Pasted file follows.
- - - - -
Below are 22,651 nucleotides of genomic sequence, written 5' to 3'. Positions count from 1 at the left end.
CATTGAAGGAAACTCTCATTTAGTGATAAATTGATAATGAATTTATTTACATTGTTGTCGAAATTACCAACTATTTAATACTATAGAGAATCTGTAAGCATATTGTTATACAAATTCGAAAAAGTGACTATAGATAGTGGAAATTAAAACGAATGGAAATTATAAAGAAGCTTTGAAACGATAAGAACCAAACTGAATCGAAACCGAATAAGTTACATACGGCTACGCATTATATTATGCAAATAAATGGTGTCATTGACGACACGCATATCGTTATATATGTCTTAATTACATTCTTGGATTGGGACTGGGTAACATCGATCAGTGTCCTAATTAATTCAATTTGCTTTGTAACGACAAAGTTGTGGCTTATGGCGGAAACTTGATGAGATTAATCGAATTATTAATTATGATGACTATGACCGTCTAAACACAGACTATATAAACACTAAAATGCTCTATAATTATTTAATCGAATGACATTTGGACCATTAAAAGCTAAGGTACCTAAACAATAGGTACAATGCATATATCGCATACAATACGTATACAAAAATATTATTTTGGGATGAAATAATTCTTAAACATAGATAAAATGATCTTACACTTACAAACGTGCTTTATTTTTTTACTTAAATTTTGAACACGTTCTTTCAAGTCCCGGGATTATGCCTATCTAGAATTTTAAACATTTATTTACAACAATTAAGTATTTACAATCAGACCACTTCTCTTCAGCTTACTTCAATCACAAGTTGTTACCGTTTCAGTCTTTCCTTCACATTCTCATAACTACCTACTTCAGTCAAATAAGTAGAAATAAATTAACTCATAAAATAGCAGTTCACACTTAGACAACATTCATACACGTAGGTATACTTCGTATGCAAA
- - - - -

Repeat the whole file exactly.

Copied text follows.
Below are 22,651 nucleotides of genomic sequence, written 5' to 3'. Positions count from 1 at the left end.
CATTGAAGGAAACTCTCATTTAGTGATAAATTGATAATGAATTTATTTACATTGTTGTCGAAATTACCAACTATTTAATACTATAGAGAATCTGTAAGCATATTGTTATACAAATTCGAAAAAGTGACTATAGATAGTGGAAATTAAAACGAATGGAAATTATAAAGAAGCTTTGAAACGATAAGAACCAAACTGAATCGAAACCGAATAAGTTACATACGGCTACGCATTATATTATGCAAATAAATGGTGTCATTGACGACACGCATATCGTTATATATGTCTTAATTACATTCTTGGATTGGGACTGGGTAACATCGATCAGTGTCCTAATTAATTCAATTTGCTTTGTAACGACAAAGTTGTGGCTTATGGCGGAAACTTGATGAGATTAATCGAATTATTAATTATGATGACTATGACCGTCTAAACACAGACTATATAAACACTAAAATGCTCTATAATTATTTAATCGAATGACATTTGGACCATTAAAAGCTAAGGTACCTAAACAATAGGTACAATGCATATATCGCATACAATACGTATACAAAAATATTATTTTGGGATGAAATAATTCTTAAACATAGATAAAATGATCTTACACTTACAAACGTGCTTTATTTTTTTACTTAAATTTTGAACACGTTCTTTCAAGTCCCGGGATTATGCCTATCTAGAATTTTAAACATTTATTTACAACAATTAAGTATTTACAATCAGACCACTTCTCTTCAGCTTACTTCAATCACAAGTTGTTACCGTTTCAGTCTTTCCTTCACATTCTCATAACTACCTACTTCAGTCAAATAAGTAGAAATAAATTAACTCATAAAATAGCAGTTCACACTTAGACAACATTCATACACGTAGGTATACTTCGTATGCAAA